but i don't believe that the absence of God in our lives can light a candle to halo III and george w. bush--just sayin'
I see God as the one infinite, loving Principle of the universe – the essence of everything that is real and good. I think God is no less God to the atheist than to the religious person. I think God is equally and eternally the cause and creator of every single one of us.
Now, it does seem that some people and even some generations are more God-centered than others, and I think that can make a difference in our quality of life. My life, for one, has benefitted greatly from increased prayer. So I understand the perspective of the Ben Stein email where it suggests that less focus on God leads to less harmony in our country.
But I don’t believe God would ever leave or abandon a country, anymore than I believe the principle of math would abandon a kid that didn’t do his math homework. I think anybody is able to turn to turn to God at anytime and, to the extent that they are willing to be transformed by God, receive the blessings of infinite Love in their daily lives.
I think this is one of the more peaceful and poignant points made on this subject in a long time. It was a pleasure to read and truly made you think - which is why it has taken me several days to write on it.
I absolutely love his discussion of not being offended by Christmas trees, etc. as I feel the same way. Why should a Jew be upset when wished a Merry Christmas? In this day and age it basically means Happy Holidays. I do understand that the context is Christian, but with some melancholy for Christians, it has become more universal and not as much religious. I personally think it's great when someone who doesn't celebrate Jewish Holidays tries and says "Happy Yum Kiper!" rather than pronouncing it correctly. You don't always have to understand what a holiday is about to show some love to someone else. I think it's about inclusion rather than exclusion.
Now the God thing. I am a very spiritual person, but far less religious in the typical sense. I think that God (or the universe, Mother Nature, or whatever higher power you choose - if you do at all - I choose God) has a way of balancing the universe. When we get too powerful or too cocky it's time for some balance. I don't think it has much to anything to do with not believing in God. I think overall you'll find more people who are truly religous and/or spiritual today than you did 60 years ago. I think (like has been mentioned in past emails) it has to do with parenting, outside influences, and in terms of Katrina (or other distasters) a feeling that is time for the world to unite in some fashion and stop paying attention to Britney, Jessica or whoever. There are bigger things going on in this world than them. Don't get me wrong, I like my US Weekly, but after reading it I try to remember that the important stuff is the stuff that wasn't in there. Like raising my son and helping to create a great and peaceful world.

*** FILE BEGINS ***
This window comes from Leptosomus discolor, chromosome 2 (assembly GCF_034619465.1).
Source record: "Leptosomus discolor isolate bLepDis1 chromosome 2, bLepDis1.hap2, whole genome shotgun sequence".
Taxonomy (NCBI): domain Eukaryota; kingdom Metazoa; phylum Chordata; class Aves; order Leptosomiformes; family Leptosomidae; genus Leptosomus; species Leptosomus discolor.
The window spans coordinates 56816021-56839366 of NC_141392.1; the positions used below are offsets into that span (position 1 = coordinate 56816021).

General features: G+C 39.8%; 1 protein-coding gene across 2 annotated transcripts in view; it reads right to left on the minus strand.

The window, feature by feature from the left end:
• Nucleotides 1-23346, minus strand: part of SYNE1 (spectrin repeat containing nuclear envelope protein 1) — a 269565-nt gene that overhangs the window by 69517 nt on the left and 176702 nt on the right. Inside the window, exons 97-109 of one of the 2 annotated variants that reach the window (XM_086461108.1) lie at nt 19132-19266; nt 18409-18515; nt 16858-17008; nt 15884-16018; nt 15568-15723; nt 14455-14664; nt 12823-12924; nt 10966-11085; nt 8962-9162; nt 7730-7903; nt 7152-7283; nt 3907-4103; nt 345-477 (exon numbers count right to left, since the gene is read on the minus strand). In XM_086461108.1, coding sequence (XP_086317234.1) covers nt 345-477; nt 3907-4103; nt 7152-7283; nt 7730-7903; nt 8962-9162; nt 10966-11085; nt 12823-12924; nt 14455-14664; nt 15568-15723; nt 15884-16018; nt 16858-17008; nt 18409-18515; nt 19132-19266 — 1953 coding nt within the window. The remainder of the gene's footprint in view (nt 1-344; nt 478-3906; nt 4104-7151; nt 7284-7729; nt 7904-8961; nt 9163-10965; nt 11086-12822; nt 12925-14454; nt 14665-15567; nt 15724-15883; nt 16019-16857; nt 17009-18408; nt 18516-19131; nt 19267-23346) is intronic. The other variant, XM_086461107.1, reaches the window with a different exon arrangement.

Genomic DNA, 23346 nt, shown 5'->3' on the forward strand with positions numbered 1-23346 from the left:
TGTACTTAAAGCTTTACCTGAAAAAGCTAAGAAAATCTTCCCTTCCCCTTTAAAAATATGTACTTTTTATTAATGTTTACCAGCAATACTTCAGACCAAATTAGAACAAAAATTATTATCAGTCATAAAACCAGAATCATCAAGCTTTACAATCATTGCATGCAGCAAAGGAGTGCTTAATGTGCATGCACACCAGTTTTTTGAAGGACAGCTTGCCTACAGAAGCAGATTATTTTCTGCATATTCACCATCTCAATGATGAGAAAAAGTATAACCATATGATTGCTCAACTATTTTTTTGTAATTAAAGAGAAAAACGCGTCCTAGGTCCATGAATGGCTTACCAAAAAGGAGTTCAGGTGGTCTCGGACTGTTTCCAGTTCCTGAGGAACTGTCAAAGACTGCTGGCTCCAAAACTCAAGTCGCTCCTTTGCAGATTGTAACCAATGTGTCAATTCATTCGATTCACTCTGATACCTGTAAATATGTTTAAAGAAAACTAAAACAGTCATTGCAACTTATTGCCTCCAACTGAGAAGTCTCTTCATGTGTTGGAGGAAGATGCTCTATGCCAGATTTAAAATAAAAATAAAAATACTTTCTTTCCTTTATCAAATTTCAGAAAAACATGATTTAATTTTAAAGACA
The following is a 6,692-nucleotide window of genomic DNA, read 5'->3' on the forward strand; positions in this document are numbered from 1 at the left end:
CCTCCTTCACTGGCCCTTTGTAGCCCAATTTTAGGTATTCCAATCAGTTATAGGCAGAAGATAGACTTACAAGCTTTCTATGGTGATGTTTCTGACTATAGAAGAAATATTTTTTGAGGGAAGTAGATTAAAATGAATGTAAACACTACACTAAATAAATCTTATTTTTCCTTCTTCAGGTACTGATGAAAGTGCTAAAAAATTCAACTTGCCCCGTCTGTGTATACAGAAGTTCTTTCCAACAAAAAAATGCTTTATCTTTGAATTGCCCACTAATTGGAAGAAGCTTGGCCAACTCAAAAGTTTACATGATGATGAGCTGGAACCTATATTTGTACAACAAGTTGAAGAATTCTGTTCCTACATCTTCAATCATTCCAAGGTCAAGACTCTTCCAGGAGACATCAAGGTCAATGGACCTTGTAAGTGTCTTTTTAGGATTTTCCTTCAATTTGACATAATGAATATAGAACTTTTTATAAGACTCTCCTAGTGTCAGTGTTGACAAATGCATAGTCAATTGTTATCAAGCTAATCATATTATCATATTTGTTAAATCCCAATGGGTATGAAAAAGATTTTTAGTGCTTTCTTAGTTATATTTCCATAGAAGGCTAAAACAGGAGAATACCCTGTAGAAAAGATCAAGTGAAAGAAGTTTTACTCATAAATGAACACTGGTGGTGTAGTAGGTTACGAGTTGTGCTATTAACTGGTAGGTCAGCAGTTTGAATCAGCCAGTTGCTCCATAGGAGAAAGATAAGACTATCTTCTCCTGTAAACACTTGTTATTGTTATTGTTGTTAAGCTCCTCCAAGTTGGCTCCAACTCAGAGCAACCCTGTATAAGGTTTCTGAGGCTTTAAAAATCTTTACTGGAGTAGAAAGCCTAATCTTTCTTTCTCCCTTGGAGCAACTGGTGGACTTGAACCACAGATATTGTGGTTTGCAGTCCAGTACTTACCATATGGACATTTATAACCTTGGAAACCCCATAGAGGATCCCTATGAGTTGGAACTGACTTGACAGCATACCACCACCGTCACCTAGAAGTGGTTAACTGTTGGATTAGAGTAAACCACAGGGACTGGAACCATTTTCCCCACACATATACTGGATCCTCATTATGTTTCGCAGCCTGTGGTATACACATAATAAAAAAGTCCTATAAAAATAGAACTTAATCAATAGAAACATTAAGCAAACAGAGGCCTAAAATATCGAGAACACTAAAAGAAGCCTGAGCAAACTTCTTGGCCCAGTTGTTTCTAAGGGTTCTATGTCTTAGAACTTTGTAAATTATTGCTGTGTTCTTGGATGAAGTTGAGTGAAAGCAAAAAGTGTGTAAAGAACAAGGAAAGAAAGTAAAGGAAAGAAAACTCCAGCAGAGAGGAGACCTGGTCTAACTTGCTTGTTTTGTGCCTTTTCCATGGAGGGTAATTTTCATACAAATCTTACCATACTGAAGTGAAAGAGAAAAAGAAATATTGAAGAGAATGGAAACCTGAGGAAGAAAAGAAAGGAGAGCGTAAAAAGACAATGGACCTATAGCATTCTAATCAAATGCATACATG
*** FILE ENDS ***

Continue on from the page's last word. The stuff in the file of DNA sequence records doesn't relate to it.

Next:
I found Ben Stein’s essay very disturbing—as I find Ben Stein generally to be!
Of course I don’t like anyone who is religious, of any religion, to be discriminated against!
Then again, my understanding is that our US government is not based on lack of belief in God, but not in the practice of one religion over another. That is why we mandate our government, schools and publicly based institutions to refrain from using the symbols of one religion or another.
Can I enjoy Christmas decorations? Sure, as someone else’s symbol.
Do I want those decorations/declarations from my government—no!
Do I feel that I need my own holiday symbols out there to compete with Christmas decorations? No, and I would actually prefer they weren’t set up as a “compliment” to other holiday scenes. That gives legitimacy to those of only two groups as approved religions. I have friends and associates that are Hindu, Buddhist, Baha’i, Muslim, etc. Why should any private religious symbols be paraded as public icons?
There is no restriction for putting these displays on private property or on the grounds of a religious institution, nor should there be—it is where they belong. If you do put up those decorations, then I can enjoy sharing them with you as your symbols and enjoy the artistry and creativity (if there is any) of the display itself.